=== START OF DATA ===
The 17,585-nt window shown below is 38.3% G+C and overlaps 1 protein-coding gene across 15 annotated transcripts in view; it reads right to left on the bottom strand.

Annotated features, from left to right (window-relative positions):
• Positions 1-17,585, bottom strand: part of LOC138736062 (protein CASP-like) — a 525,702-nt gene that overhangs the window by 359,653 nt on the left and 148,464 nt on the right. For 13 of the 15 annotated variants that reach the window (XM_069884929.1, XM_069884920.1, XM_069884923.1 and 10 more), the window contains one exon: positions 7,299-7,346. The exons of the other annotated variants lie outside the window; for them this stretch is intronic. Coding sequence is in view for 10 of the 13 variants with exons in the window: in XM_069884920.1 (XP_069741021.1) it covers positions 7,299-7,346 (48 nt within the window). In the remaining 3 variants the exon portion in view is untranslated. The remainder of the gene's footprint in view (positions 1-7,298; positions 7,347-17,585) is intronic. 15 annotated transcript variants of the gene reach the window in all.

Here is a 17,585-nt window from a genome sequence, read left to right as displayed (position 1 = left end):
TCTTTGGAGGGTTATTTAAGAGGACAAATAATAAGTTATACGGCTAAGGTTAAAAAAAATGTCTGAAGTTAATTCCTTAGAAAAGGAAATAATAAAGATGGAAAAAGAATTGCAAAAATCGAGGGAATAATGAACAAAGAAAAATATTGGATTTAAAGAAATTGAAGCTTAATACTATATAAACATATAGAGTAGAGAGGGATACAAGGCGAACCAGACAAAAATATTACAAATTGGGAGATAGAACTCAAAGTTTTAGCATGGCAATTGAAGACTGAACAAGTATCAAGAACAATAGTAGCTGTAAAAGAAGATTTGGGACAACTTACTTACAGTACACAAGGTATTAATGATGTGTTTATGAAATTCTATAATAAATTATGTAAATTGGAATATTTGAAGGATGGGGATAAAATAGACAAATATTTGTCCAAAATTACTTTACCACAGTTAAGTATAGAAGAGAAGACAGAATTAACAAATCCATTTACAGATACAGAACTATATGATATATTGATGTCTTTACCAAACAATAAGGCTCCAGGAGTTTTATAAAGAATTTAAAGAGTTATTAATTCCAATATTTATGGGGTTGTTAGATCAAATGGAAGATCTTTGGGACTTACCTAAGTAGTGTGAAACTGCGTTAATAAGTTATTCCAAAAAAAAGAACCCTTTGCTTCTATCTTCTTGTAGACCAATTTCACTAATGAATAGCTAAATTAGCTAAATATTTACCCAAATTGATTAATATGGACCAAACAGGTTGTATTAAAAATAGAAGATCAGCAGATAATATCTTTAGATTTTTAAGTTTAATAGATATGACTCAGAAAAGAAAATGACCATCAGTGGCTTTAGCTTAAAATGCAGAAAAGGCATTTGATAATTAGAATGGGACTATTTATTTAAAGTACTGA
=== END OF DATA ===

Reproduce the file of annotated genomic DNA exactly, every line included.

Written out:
The 17,585-nt window shown below is 38.3% G+C and overlaps 1 protein-coding gene across 15 annotated transcripts in view; it reads right to left on the bottom strand.

Annotated features, from left to right (window-relative positions):
• Positions 1-17,585, bottom strand: part of LOC138736062 (protein CASP-like) — a 525,702-nt gene that overhangs the window by 359,653 nt on the left and 148,464 nt on the right. For 13 of the 15 annotated variants that reach the window (XM_069884929.1, XM_069884920.1, XM_069884923.1 and 10 more), the window contains one exon: positions 7,299-7,346. The exons of the other annotated variants lie outside the window; for them this stretch is intronic. Coding sequence is in view for 10 of the 13 variants with exons in the window: in XM_069884920.1 (XP_069741021.1) it covers positions 7,299-7,346 (48 nt within the window). In the remaining 3 variants the exon portion in view is untranslated. The remainder of the gene's footprint in view (positions 1-7,298; positions 7,347-17,585) is intronic. 15 annotated transcript variants of the gene reach the window in all.

Here is a 17,585-nt window from a genome sequence, read left to right as displayed (position 1 = left end):
TCTTTGGAGGGTTATTTAAGAGGACAAATAATAAGTTATACGGCTAAGGTTAAAAAAAATGTCTGAAGTTAATTCCTTAGAAAAGGAAATAATAAAGATGGAAAAAGAATTGCAAAAATCGAGGGAATAATGAACAAAGAAAAATATTGGATTTAAAGAAATTGAAGCTTAATACTATATAAACATATAGAGTAGAGAGGGATACAAGGCGAACCAGACAAAAATATTACAAATTGGGAGATAGAACTCAAAGTTTTAGCATGGCAATTGAAGACTGAACAAGTATCAAGAACAATAGTAGCTGTAAAAGAAGATTTGGGACAACTTACTTACAGTACACAAGGTATTAATGATGTGTTTATGAAATTCTATAATAAATTATGTAAATTGGAATATTTGAAGGATGGGGATAAAATAGACAAATATTTGTCCAAAATTACTTTACCACAGTTAAGTATAGAAGAGAAGACAGAATTAACAAATCCATTTACAGATACAGAACTATATGATATATTGATGTCTTTACCAAACAATAAGGCTCCAGGAGTTTTATAAAGAATTTAAAGAGTTATTAATTCCAATATTTATGGGGTTGTTAGATCAAATGGAAGATCTTTGGGACTTACCTAAGTAGTGTGAAACTGCGTTAATAAGTTATTCCAAAAAAAAGAACCCTTTGCTTCTATCTTCTTGTAGACCAATTTCACTAATGAATAGCTAAATTAGCTAAATATTTACCCAAATTGATTAATATGGACCAAACAGGTTGTATTAAAAATAGAAGATCAGCAGATAATATCTTTAGATTTTTAAGTTTAATAGATATGACTCAGAAAAGAAAATGACCATCAGTGGCTTTAGCTTAAAATGCAGAAAAGGCATTTGATAATTAGAATGGGACTATTTATTTAAAGTACTGA